The best way to face adversity is with a no-nonsense, problem-solving approach. It was time to stop being emotional and get to the business of learning to live with blindness. I needed to find resources, learn new skills, and advocate for myself. This meant getting counseling, vision rehabilitation services, and attending a support group. Maybe for you, this means it is time to embrace the white cane or get a guide dog! You must take action steps.
Adversity strengthens us and can bring many positive things into our lives. I believe I am a stronger, more resilient person now. Living with blindness has taught me better organizational and problem-solving skills. I am certain my marriage and family are stronger because of my blindness, as it affects the whole family! And my children have developed some wonderful qualities by growing up in our house: compassion, helpfulness, and appreciation of diverse abilities.
Humor is great therapy! Many funny, albeit awkward, moments happen because of my vision loss. I have learned to laugh at these moments and have developed a sense of humor to smooth the way. It’s important to keep a sense of humor.
Positive thinking will bolster you during crisis. This is a learned skill for most of us. Negative emotions are rooted in negative thinking. Often, we tend to blow things out of proportion and think of only the worst scenarios. We tell ourselves, "This crisis will never end…" "It’s happening to me because I am unlucky…" and "This event will ruin my life." We can learn to reframe our circumstances and challenge distorted thinking. I am a born pessimist turned optimist through practicing positivity.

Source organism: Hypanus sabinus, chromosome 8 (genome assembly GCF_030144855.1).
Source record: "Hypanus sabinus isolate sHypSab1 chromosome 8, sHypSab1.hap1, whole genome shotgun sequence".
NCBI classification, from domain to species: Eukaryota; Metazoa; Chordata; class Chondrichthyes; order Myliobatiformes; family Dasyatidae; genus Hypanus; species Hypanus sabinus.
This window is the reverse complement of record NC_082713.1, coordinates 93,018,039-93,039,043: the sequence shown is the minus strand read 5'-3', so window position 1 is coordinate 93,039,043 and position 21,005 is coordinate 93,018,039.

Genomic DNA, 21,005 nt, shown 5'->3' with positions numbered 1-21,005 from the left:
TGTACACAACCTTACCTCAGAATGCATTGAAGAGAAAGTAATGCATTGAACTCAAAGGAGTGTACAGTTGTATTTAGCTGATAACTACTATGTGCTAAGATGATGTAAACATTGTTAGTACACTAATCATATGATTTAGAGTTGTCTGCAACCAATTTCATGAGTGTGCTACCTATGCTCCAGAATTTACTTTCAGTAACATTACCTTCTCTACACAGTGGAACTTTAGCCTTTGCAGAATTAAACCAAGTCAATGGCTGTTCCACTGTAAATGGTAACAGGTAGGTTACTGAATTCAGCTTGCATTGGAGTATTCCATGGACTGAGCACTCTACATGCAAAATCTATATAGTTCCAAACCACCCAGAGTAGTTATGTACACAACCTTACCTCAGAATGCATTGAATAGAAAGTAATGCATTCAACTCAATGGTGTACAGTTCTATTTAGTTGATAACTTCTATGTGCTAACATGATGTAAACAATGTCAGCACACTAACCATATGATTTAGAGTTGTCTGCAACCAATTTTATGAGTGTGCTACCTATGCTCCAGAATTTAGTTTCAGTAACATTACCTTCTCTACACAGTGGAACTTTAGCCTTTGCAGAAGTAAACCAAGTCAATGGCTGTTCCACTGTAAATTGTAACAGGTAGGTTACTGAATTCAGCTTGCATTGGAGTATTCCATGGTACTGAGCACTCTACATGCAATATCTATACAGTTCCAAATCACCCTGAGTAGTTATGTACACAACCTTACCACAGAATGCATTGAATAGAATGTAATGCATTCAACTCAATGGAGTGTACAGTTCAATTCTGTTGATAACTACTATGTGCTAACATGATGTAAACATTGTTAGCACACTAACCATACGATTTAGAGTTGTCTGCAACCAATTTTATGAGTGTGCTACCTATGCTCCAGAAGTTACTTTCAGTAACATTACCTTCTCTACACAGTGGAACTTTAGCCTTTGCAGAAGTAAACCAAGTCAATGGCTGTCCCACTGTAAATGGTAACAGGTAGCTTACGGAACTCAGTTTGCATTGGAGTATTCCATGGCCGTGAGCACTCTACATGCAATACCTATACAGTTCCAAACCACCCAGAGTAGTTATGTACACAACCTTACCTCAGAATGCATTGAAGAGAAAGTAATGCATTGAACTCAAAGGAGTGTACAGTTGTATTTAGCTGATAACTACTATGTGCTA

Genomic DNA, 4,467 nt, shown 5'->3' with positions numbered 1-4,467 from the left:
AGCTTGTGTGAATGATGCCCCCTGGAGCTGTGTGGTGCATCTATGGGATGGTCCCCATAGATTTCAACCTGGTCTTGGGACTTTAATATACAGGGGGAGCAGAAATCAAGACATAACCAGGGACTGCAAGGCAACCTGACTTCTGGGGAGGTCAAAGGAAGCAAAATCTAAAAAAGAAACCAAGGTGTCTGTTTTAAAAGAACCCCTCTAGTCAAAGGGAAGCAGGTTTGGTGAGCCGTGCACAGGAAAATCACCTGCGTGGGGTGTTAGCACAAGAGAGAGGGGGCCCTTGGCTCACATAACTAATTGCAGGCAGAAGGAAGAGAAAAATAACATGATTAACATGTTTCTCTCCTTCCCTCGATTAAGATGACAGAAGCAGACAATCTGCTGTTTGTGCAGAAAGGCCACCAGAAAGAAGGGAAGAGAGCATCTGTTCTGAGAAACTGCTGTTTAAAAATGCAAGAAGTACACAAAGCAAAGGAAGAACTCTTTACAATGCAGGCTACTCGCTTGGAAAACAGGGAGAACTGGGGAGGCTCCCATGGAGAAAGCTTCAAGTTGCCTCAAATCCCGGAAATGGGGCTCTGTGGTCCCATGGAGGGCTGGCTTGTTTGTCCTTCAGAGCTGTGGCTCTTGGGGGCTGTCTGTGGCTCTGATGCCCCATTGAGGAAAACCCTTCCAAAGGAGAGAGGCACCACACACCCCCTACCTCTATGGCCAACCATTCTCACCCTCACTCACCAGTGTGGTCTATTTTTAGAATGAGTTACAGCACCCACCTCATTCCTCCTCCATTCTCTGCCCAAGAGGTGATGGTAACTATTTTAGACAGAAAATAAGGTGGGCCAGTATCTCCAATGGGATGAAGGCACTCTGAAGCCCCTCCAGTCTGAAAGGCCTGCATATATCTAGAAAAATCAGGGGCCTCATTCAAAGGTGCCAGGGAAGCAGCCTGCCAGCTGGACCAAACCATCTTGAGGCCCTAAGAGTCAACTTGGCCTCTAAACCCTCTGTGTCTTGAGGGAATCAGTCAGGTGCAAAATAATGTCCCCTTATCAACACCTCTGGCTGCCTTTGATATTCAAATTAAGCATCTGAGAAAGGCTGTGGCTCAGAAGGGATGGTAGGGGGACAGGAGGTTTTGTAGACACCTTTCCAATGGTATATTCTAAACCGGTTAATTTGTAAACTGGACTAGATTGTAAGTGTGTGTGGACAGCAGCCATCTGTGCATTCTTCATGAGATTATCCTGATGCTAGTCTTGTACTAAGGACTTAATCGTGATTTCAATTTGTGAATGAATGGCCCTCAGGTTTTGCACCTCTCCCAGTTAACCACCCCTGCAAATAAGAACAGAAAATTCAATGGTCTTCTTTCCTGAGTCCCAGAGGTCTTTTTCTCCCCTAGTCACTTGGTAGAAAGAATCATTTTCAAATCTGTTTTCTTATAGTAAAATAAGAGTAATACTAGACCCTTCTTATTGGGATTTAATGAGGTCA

Accept that change is a part of living. Certain goals may no longer be attainable because of adverse life events. Accepting circumstances that cannot be changed can help you focus on circumstances that you can alter. You may need to re-invent yourself, re-imagine your dreams, and re-define goals. As Nike says, just do it, get on with putting the pieces back together! With change comes opportunity.
Taking care of yourself builds resilience. Pay attention to your own needs and feelings while going through adversity. Engage in activities that you enjoy and find relaxing. Exercise regularly, learn to manage stress, and eat a healthy diet. Taking care of yourself helps to keep your mind and body primed to deal with situations that require resilience.
If you are experiencing a new diagnosis of vision loss, don’t despair! You can live well with visual impairment. In the beloved book, Winnie the Pooh by A.A. Milne, Christopher Robin tells Pooh: "You are braver than you believe, stronger than you seem, and smarter than you think."
This is true of all of us.
At some point, I decided if I had to live with blindness then I would do it well! I can honestly say I am in a good place, and my life is full, though it is different than I imagined. Each day brings moments in which I know I am happy. What skills and strengths do you already have to cope with vision loss? What can you do to become more resilient? What have you learned about yourself during times of adversity? Let’s talk about it in the comments below.